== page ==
Middle East studies in the News
Richwoods Students Learn Arabic in Pilot Program
by Scott Hilyard
In a classroom inside of Richwoods High School, the written words in textbooks are read from right to left. To the English as an Only Language crowd, the alphabet is an unrecognizable and seemingly random series of squiggles and dots. Many of the sounds the spoken words create come from a place deep within the human throat.
Students are learning to read, write and speak in Arabic.
"It's a real challenge," said Lamia Khoury, who taught an Arabic class for both semesters of the 2016-2017 school year at Richwoods High School. "Especially for my students, who come to Arabic with no experience from their homes."
In 2016, Khoury, who also teaches high school French, approached school administrators with the idea of offering an introduction to Arabic course. The curriculum already included advancing levels of the more traditional French and Spanish classes, but Khoury, who was born in Lebanon, thought there would be value to teach the language that was very much a part of the global picture in the 21st century.
There are people whose primary language is Arabic on the news nearly every night. Some are American allies. Others are American enemies. Regardless, there is a need for people who can translate Arabic into English in the business world and in government.
"I know the government pays more money for people who speak different languages, and right now there is a need for people who speak Arabic all over the world in Saudi Arabia, Egypt Lebanon, Syria, Iraq, Kuwait and more," Khoury said.
Khoury made her pitch directly to Sharon Desmoulin-Kherat, the superintendent of Peoria Public Schools. She agreed to a pilot program teaching Arabic. Forty students signed up.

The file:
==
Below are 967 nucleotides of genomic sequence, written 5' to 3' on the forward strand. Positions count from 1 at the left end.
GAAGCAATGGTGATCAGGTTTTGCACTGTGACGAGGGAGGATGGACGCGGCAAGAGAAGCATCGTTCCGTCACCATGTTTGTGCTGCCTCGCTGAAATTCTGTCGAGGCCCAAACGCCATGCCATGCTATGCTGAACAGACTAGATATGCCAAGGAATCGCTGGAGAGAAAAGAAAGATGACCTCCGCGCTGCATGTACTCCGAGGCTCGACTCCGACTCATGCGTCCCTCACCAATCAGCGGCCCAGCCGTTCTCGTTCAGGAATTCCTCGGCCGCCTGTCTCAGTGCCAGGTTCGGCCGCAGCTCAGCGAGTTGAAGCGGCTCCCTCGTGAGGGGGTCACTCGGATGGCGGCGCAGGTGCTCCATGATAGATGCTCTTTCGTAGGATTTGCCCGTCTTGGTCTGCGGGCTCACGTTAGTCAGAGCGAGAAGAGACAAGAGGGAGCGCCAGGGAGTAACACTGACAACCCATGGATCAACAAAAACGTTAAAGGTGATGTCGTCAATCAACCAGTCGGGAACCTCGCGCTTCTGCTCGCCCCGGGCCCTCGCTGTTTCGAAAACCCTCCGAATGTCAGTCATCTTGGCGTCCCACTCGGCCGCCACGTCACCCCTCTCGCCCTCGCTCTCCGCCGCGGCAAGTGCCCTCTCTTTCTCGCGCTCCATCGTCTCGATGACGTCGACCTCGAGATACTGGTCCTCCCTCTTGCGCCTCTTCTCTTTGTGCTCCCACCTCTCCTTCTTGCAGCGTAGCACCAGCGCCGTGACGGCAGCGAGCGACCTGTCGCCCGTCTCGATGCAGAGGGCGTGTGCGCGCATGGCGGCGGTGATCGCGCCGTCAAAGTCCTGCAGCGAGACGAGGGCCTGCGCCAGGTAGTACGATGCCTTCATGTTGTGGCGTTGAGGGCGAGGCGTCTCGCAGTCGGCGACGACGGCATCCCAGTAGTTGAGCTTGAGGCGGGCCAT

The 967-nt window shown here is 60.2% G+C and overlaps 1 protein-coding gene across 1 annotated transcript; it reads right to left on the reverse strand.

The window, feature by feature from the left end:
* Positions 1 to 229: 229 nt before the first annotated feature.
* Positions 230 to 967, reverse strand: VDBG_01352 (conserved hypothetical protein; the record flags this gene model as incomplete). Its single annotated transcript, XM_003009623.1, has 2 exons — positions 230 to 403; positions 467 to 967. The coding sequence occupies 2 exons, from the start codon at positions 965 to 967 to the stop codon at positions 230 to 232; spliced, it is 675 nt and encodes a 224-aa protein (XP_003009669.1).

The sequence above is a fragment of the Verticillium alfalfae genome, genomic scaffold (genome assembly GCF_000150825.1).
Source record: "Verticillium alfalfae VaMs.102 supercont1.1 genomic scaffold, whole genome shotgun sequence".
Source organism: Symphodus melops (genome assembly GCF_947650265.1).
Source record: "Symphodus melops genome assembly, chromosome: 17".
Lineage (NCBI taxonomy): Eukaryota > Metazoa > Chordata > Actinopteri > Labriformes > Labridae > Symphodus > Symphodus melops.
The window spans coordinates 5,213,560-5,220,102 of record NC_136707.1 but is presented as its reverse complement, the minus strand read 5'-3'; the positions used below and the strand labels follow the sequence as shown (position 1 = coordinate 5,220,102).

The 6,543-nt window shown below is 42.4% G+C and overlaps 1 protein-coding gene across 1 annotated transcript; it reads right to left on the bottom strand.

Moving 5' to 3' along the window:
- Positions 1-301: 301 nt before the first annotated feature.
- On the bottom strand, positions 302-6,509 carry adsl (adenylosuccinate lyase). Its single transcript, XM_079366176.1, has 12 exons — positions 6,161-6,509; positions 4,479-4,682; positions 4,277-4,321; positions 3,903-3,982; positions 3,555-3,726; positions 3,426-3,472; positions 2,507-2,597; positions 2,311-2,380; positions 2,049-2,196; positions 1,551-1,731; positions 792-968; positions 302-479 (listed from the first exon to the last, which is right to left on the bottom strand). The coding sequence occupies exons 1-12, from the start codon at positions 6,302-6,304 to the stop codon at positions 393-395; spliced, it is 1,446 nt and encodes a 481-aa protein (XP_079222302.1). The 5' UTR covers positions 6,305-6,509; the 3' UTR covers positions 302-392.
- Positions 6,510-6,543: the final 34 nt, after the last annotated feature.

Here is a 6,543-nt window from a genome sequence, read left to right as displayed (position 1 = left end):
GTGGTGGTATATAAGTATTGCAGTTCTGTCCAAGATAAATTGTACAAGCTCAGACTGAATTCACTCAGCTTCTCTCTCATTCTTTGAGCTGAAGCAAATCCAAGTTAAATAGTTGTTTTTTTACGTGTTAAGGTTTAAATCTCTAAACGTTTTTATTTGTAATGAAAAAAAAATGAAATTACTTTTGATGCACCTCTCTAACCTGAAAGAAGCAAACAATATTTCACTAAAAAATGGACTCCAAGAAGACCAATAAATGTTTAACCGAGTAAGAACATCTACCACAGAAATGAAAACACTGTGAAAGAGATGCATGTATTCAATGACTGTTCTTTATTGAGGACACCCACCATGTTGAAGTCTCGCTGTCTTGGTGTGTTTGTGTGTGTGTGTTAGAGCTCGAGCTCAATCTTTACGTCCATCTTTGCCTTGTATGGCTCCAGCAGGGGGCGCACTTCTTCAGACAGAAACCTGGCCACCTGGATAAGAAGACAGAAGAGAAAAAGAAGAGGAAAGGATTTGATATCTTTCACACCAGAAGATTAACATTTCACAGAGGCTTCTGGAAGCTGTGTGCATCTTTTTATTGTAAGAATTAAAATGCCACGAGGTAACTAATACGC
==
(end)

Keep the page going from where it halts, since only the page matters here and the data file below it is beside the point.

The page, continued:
Each student signed up for the class for their own individual reason, although several wanted to enhance their knowledge of the language that is spoken to varying degrees at home.
"There is just one formal language for Arabic, but dialects are different," Khoury said. "I have in my room Palestinians, from Sudan, from Syria and I have from Lebanon. I have four different dialects in my class."
Freshman Ameena Patel's parents are from India. She's learning Arabic to better read and understand the Quran.
"You can read the (English) translation of the Quran, but the original book is always going to be in Arabic and that's the way it was put down into words. The way that people read it and recite it is in Arabic," Patel said.
Patel's family moved to Peoria from the Chicago area. Last year was her first year in a public school, which coincided with the district's first attempt to teach Arabic.
"This class is great," she said. "It helped that I could already read and write Arabic, but this helped me out with learning to actually speak it."
Senior Viviane Eldaravi's father is Lebanese, and she has heard Arabic all of her life.
"My dad spoke it around the house, but I didn't really know it very well. I've had to work and practice a lot. I want to be able to speak with my family. But learning a new language, that's kind of fun, too."
Junior Brady Pierson's reason for taking Arabic could not be more different.
"Last year I signed up for Spanish. But, Arabic came along, and my goal is to work in the defense industry, either in the government or overseas, and right now Arabic is sort of a strong subject because what is happening overseas. So I thought I'd give it a shot."
It's harder than he first thought.
"It's a lot different than Spanish or French," he said. "It's a whole different alphabet, different writing techniques and you write backwards."
"In Arabic you don't say backwards," Khoury interjected. "It is English that is backwards."
The pilot program concluded at the end of the last school year and won't be offered again in the upcoming school year. But Khoury believes it will be offered again.
"That is our hope," she said.
Khoury, who has also taught Arabic at Bradley University, said the value of her class goes beyond simple instruction in a foreign language. It brings students from different cultures together.
"Diversity is something I love and enjoy," she said. "Richwoods is a great place to be because of its diversity and the number of classes it offers. In the classroom, you can see that you can live with people who are different from you."Note: Articles listed under "Middle East studies in the News" provide information on current developments concerning Middle East studies on North American campuses. These reports do not necessarily reflect the views of Campus Watch and do not necessarily correspond to Campus Watch's critique.
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